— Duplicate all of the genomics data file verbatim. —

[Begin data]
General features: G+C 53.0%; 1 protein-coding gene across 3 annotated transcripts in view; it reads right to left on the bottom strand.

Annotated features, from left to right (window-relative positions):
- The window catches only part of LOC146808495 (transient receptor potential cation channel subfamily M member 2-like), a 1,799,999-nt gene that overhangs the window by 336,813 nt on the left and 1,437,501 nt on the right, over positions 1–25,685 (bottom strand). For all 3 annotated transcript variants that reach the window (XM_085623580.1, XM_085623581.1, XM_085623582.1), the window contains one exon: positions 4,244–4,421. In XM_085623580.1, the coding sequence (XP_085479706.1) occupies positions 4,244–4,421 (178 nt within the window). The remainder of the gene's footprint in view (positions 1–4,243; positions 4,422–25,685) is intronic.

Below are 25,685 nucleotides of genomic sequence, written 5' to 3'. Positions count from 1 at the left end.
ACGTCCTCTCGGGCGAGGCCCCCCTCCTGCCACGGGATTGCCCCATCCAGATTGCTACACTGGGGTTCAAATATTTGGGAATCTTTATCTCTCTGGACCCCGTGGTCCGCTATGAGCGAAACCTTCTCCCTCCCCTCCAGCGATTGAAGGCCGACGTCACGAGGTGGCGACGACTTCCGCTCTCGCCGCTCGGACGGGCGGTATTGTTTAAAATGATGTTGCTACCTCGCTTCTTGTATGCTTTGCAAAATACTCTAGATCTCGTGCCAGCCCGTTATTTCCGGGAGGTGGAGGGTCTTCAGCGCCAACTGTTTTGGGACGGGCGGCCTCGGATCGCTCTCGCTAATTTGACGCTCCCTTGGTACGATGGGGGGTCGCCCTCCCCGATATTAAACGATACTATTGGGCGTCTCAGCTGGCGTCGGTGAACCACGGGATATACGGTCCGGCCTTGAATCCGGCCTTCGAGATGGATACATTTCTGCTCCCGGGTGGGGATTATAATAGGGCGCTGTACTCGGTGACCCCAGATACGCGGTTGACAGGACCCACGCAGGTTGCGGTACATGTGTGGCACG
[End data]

General features: G+C 53.0%; 1 protein-coding gene across 3 annotated transcripts in view; it reads right to left on the bottom strand.

Annotated features, from left to right (window-relative positions):
- The window catches only part of LOC146808495 (transient receptor potential cation channel subfamily M member 2-like), a 1,799,999-nt gene that overhangs the window by 336,813 nt on the left and 1,437,501 nt on the right, over positions 1–25,685 (bottom strand). For all 3 annotated transcript variants that reach the window (XM_085623580.1, XM_085623581.1, XM_085623582.1), the window contains one exon: positions 4,244–4,421. In XM_085623580.1, the coding sequence (XP_085479706.1) occupies positions 4,244–4,421 (178 nt within the window). The remainder of the gene's footprint in view (positions 1–4,243; positions 4,422–25,685) is intronic.

Below are 25,685 nucleotides of genomic sequence, written 5' to 3'. Positions count from 1 at the left end.
ACGTCCTCTCGGGCGAGGCCCCCCTCCTGCCACGGGATTGCCCCATCCAGATTGCTACACTGGGGTTCAAATATTTGGGAATCTTTATCTCTCTGGACCCCGTGGTCCGCTATGAGCGAAACCTTCTCCCTCCCCTCCAGCGATTGAAGGCCGACGTCACGAGGTGGCGACGACTTCCGCTCTCGCCGCTCGGACGGGCGGTATTGTTTAAAATGATGTTGCTACCTCGCTTCTTGTATGCTTTGCAAAATACTCTAGATCTCGTGCCAGCCCGTTATTTCCGGGAGGTGGAGGGTCTTCAGCGCCAACTGTTTTGGGACGGGCGGCCTCGGATCGCTCTCGCTAATTTGACGCTCCCTTGGTACGATGGGGGGTCGCCCTCCCCGATATTAAACGATACTATTGGGCGTCTCAGCTGGCGTCGGTGAACCACGGGATATACGGTCCGGCCTTGAATCCGGCCTTCGAGATGGATACATTTCTGCTCCCGGGTGGGGATTATAATAGGGCGCTGTACTCGGTGACCCCAGATACGCGGTTGACAGGACCCACGCAGGTTGCGGTACATGTGTGGCACG